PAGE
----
Friday, 13 June 2014

Some Early Reviews

I'd like to say a massive  THANK YOU  to all the kind readers who've written early reviews of A Song for Issy Bradley. If I could make a cake for each of you, I would! 

No matter what you thought of the novel - whether you loved it, whether it left you cold, or you felt somewhere in between - I really appreciate the fact that you took the time to sit down and write about it. 

Here are a few quotes from some of the reviews (if you click on each reviewer's name you'll be transported to their brilliant blog/website):

I loved A Song for Issy Bradley. It's wry, smart, human, and, rather miraculously avoids mawkishness. And, ultimately, it's moving and comforting in a way that makes sense even to the agnostic.
- Nick Hornby in The Believer magazine.  

This is a book about family, any family, who has to conjecture enough faith to miraculously resurrect itself from the abyss after having lost one of its own.
- Rana Asfour.

This book is not about a death. It may make you cry, but it is just as likely to make you laugh in recognition or in sheer delight. 
Jeanette Greaves.

This is a gorgeous book, fully deserving of the place it's had on all sorts of 'best book' lists over the last few months. Read it.
Sarah Jasmon.

It's a wonderfully written book. Beautifully observed. But the emotional impact was extreme, and I didn't like the ending, it felt like it was missing the last page almost.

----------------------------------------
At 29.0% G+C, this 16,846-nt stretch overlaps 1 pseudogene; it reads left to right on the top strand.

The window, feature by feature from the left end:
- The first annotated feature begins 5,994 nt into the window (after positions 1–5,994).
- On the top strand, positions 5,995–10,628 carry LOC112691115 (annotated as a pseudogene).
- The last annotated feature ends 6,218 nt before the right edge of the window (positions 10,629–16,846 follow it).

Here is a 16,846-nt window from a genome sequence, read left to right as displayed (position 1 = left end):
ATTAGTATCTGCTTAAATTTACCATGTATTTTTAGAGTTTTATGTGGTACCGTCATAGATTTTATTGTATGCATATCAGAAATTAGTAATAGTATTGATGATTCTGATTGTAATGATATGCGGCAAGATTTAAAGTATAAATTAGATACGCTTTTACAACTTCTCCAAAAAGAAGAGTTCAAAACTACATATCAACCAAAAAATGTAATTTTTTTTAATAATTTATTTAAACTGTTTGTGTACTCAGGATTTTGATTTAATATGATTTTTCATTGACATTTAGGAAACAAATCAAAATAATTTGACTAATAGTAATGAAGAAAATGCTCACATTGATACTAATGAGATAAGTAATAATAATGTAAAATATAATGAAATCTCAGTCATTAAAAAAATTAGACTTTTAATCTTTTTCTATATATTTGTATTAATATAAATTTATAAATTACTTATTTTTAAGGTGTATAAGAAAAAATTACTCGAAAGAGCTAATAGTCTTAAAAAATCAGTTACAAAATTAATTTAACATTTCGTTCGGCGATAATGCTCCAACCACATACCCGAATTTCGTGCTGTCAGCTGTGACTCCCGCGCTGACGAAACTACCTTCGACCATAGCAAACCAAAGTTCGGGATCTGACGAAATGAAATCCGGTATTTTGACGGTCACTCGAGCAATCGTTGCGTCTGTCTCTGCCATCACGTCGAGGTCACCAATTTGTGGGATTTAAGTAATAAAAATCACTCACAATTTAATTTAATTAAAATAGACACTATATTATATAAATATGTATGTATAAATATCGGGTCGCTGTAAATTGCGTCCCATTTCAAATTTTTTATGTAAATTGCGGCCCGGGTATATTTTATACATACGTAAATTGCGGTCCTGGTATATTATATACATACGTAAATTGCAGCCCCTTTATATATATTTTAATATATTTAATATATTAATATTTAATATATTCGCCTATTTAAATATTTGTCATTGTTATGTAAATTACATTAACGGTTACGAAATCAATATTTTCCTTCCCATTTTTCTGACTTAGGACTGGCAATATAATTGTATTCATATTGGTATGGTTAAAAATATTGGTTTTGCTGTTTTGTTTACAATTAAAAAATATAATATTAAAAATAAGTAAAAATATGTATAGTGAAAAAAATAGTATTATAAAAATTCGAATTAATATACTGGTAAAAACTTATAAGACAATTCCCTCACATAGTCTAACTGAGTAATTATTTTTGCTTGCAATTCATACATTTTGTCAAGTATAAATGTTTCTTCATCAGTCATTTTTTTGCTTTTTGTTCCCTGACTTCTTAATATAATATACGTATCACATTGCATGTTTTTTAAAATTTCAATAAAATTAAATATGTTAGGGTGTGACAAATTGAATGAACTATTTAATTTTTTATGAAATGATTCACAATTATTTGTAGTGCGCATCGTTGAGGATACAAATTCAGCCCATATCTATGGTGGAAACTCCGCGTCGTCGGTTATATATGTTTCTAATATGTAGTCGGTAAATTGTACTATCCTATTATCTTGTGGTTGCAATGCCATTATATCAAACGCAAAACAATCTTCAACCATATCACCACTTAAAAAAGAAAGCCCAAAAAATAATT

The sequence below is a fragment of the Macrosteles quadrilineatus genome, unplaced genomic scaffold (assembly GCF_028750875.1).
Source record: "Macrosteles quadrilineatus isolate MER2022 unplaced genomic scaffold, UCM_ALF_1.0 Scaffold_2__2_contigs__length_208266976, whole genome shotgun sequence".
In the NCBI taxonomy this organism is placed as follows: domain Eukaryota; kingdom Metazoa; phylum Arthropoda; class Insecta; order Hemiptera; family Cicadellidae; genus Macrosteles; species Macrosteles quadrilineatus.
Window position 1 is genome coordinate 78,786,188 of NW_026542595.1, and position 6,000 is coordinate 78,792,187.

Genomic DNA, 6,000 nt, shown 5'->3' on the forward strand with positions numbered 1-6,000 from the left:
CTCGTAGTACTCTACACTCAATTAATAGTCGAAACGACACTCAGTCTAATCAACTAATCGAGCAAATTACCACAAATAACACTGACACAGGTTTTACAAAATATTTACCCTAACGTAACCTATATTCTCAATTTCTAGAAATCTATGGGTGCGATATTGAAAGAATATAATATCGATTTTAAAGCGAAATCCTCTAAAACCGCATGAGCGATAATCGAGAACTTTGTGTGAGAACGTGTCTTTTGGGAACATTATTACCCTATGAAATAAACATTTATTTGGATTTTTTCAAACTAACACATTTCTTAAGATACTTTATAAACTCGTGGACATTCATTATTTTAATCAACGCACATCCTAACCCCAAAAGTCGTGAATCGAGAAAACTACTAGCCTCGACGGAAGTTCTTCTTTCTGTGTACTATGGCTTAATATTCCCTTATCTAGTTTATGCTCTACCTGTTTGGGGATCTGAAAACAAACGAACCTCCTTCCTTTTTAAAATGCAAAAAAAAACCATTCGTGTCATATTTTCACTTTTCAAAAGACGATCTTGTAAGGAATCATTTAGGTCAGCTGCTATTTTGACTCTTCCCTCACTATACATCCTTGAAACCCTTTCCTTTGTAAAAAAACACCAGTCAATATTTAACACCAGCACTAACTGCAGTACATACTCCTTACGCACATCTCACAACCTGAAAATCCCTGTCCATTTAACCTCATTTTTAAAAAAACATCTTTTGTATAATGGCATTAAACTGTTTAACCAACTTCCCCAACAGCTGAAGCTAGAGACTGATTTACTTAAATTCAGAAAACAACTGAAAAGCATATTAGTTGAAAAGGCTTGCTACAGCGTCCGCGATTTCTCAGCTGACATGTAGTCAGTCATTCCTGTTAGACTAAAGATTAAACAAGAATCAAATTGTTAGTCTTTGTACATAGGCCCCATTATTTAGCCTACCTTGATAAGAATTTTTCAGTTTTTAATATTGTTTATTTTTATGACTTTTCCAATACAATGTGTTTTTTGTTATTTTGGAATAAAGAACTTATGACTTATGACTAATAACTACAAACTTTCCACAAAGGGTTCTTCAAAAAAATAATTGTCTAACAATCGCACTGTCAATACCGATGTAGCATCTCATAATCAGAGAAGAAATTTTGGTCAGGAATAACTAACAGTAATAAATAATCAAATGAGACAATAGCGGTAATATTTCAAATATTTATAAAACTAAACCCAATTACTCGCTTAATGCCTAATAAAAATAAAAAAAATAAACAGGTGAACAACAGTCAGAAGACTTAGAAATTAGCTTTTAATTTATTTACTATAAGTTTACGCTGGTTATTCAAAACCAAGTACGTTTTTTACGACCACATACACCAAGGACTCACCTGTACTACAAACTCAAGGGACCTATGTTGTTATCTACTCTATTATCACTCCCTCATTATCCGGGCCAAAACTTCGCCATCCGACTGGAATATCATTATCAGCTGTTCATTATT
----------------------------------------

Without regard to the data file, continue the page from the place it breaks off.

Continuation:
- Jax Blunt

It is a book that shows how hearts can be shattered by loss and how only family can put things back together. It is a brave, sometimes funny and often deeply moving novel that deserves every success. 
- Dan Powell.

Bray handles the content sensitively and truthfully, but most of all I'm stunned that this is only her first novel. I'm sure this won't be the last we hear of her.
- Bex Dawkins.

An impressive debut delves into the life of a family of Mormons after their youngest child dies. Wonderful characters and excellent writing. Recommended.
- TheBookBag.

This isn’t a book about death. Nor is it a book about organised religion, although it gives an interesting and clever insight into both of those things.  It’s a book about family, and about love, and about what that really truly means. It’s beautiful.
Jo Wilkinson

There are some more reviews here, written by a group of Lovereading members. 

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